The consumer’s issue:
“I bought a used car in August 2015, and at the time of purchase, I took out a three-year mechanical breakdown warranty. On 20 July 2017, I submitted a claim for the replacement of a steering rack, but this was declined because I hadn’t serviced the car and had therefore voided the policy. I also was told I wasn’t entitled to a refund of my premium. I believe the servicing clause wasn’t sufficiently highlighted to me and that the cancellation clause is unfair because the warranty company shouldn’t be allowed to benefit from the policy.”
The accredited business’ response:
- The vehicle was last serviced in February 2016 and was due for a service in February 2017 – this didn’t take place.
- As such, the agreement had been invalidated by the time of the claim in July 2017, and this is clearly explained in the terms and conditions of the policy.
- Furthermore, the policy states that if it is cancelled, there is no surrender value and no monies paid will be refunded so we will not be reimbursing the remaining premium to the customer.
The adjudication outcome:
- Having read through the terms and conditions of the policy, The Motor Ombudsman adjudicator thought that the term on servicing was made clear. This is because it was set apart from the rest of the policy and was written in bold.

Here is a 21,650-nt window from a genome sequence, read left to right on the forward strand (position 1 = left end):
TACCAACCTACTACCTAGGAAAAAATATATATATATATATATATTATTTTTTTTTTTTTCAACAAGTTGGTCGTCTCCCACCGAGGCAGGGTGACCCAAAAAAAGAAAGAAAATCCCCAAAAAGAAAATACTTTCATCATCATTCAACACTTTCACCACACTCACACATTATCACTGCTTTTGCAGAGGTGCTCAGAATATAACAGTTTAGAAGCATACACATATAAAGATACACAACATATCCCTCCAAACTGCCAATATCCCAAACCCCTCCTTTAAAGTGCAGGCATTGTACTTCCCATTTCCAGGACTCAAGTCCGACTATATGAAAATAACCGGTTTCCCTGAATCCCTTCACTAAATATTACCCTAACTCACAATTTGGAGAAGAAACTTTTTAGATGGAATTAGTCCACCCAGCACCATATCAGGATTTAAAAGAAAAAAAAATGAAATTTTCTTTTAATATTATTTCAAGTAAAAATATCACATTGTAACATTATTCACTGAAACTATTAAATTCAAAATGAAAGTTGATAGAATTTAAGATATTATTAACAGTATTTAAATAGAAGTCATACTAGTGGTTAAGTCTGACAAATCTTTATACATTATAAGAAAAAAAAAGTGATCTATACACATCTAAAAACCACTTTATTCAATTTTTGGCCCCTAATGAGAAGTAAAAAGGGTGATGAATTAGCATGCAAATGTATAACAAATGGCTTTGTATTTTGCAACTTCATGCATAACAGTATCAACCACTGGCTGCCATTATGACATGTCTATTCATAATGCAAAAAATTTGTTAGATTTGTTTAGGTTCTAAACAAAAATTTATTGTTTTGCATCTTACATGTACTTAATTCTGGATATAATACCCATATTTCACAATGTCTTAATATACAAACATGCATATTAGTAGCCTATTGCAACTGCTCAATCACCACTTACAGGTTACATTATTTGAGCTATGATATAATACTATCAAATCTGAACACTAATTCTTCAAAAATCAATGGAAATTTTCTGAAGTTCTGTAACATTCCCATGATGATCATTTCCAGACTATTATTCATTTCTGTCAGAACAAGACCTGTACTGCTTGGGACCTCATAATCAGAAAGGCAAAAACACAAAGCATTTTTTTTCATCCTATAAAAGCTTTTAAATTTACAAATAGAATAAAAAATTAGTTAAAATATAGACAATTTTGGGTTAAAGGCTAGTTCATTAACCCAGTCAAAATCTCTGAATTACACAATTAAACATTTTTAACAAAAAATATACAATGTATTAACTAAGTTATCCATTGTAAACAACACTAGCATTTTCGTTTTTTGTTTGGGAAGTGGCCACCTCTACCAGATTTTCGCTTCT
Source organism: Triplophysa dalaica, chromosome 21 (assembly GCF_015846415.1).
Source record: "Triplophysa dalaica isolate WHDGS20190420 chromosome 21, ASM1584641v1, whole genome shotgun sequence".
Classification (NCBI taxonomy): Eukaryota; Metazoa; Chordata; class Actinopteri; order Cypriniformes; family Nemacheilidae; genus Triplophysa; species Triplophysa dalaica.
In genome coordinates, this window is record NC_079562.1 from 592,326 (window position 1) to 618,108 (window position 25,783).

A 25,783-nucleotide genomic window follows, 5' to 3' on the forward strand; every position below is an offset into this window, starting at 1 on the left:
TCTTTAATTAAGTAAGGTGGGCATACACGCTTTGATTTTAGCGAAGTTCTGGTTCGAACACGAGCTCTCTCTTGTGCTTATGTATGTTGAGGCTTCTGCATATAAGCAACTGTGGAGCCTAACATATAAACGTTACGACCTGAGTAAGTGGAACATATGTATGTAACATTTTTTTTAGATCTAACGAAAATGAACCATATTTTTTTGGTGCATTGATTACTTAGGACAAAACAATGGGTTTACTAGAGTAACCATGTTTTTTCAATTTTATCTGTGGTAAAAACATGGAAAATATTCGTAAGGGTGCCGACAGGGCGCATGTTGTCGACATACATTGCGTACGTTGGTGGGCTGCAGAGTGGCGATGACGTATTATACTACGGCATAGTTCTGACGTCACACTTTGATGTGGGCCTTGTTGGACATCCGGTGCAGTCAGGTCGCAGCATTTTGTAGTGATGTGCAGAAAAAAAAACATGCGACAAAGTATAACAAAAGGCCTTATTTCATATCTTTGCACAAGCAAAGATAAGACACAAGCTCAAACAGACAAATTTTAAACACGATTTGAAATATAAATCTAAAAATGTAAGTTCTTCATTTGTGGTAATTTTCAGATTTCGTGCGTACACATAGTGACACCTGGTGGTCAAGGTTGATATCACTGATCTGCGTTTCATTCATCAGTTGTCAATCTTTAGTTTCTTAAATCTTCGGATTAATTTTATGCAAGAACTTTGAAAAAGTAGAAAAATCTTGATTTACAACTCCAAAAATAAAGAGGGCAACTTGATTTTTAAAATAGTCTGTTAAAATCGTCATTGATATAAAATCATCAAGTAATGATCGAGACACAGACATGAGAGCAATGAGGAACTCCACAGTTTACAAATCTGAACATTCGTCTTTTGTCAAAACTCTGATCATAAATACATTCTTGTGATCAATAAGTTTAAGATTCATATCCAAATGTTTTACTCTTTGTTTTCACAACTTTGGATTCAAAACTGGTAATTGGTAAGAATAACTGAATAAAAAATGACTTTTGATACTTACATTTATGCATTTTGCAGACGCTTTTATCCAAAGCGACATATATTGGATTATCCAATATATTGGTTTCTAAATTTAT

- It also isn’t an unusual term for an extended warranty, and is therefore deemed not to be unfair.
- The adjudicator also concluded that as the terms and conditions allowed the warranty company to keep the premium in this situation, no refund was due to the customer.
- As the adjudicator didn’t uphold the complaint in the consumer’s favour, the ombudsman was asked to review the case for a final decision.
The ombudsman’s final decision:
- With the servicing clause, the ombudsman felt this was sufficiently clear, and satisfied the requirements of The Motor Ombudsman’s Vehicle Warranty Products Code.
- The first term of the policy was for the consumer to read the whole agreement carefully, because failing to keep to the terms and conditions, could mean voiding the warranty.
- As such, it was reasonable for the warranty company to cancel the policy.
- However, the ombudsman upheld that it was unfair for the warranty provider to keep the whole of the remaining premium.
- The ombudsman noted that in the examples of unfair terms included in the Consumer Rights Act 2015, this was in there explicitly, and that, in these circumstances, the amount of money kept by the warranty provider seemed disproportionate.
- The ombudsman partially upheld the consumer’s complaint and she was awarded a rebate from her premium to the value of £133.64.
- The warranty company was allowed to retain whatever it needed to cover its own administration costs, as it would be unfair to penalise them for the consumer’s breach of the policy.